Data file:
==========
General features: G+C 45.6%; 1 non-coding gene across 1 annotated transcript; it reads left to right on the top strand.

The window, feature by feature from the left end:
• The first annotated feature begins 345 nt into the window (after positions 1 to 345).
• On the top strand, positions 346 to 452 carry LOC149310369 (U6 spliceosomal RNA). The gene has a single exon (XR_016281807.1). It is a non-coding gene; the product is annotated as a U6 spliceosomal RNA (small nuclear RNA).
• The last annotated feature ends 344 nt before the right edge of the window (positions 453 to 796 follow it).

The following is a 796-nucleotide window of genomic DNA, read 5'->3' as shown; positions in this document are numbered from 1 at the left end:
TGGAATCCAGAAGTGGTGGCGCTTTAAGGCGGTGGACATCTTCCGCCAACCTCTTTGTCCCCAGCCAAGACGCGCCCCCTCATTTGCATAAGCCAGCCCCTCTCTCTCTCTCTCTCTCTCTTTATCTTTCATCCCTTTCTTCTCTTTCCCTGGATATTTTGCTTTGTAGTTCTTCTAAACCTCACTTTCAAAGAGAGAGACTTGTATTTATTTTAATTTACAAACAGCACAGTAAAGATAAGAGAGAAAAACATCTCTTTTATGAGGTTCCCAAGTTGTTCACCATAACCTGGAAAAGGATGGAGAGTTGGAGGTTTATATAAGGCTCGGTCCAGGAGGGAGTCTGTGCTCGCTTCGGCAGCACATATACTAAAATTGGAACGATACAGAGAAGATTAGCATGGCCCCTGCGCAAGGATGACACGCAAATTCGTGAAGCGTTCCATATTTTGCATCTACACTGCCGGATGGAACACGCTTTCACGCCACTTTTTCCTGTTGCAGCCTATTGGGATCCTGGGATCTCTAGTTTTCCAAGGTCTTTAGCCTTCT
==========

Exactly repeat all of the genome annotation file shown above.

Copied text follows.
General features: G+C 45.6%; 1 non-coding gene across 1 annotated transcript; it reads left to right on the top strand.

The window, feature by feature from the left end:
• The first annotated feature begins 345 nt into the window (after positions 1 to 345).
• On the top strand, positions 346 to 452 carry LOC149310369 (U6 spliceosomal RNA). The gene has a single exon (XR_016281807.1). It is a non-coding gene; the product is annotated as a U6 spliceosomal RNA (small nuclear RNA).
• The last annotated feature ends 344 nt before the right edge of the window (positions 453 to 796 follow it).

The following is a 796-nucleotide window of genomic DNA, read 5'->3' as shown; positions in this document are numbered from 1 at the left end:
TGGAATCCAGAAGTGGTGGCGCTTTAAGGCGGTGGACATCTTCCGCCAACCTCTTTGTCCCCAGCCAAGACGCGCCCCCTCATTTGCATAAGCCAGCCCCTCTCTCTCTCTCTCTCTCTCTTTATCTTTCATCCCTTTCTTCTCTTTCCCTGGATATTTTGCTTTGTAGTTCTTCTAAACCTCACTTTCAAAGAGAGAGACTTGTATTTATTTTAATTTACAAACAGCACAGTAAAGATAAGAGAGAAAAACATCTCTTTTATGAGGTTCCCAAGTTGTTCACCATAACCTGGAAAAGGATGGAGAGTTGGAGGTTTATATAAGGCTCGGTCCAGGAGGGAGTCTGTGCTCGCTTCGGCAGCACATATACTAAAATTGGAACGATACAGAGAAGATTAGCATGGCCCCTGCGCAAGGATGACACGCAAATTCGTGAAGCGTTCCATATTTTGCATCTACACTGCCGGATGGAACACGCTTTCACGCCACTTTTTCCTGTTGCAGCCTATTGGGATCCTGGGATCTCTAGTTTTCCAAGGTCTTTAGCCTTCT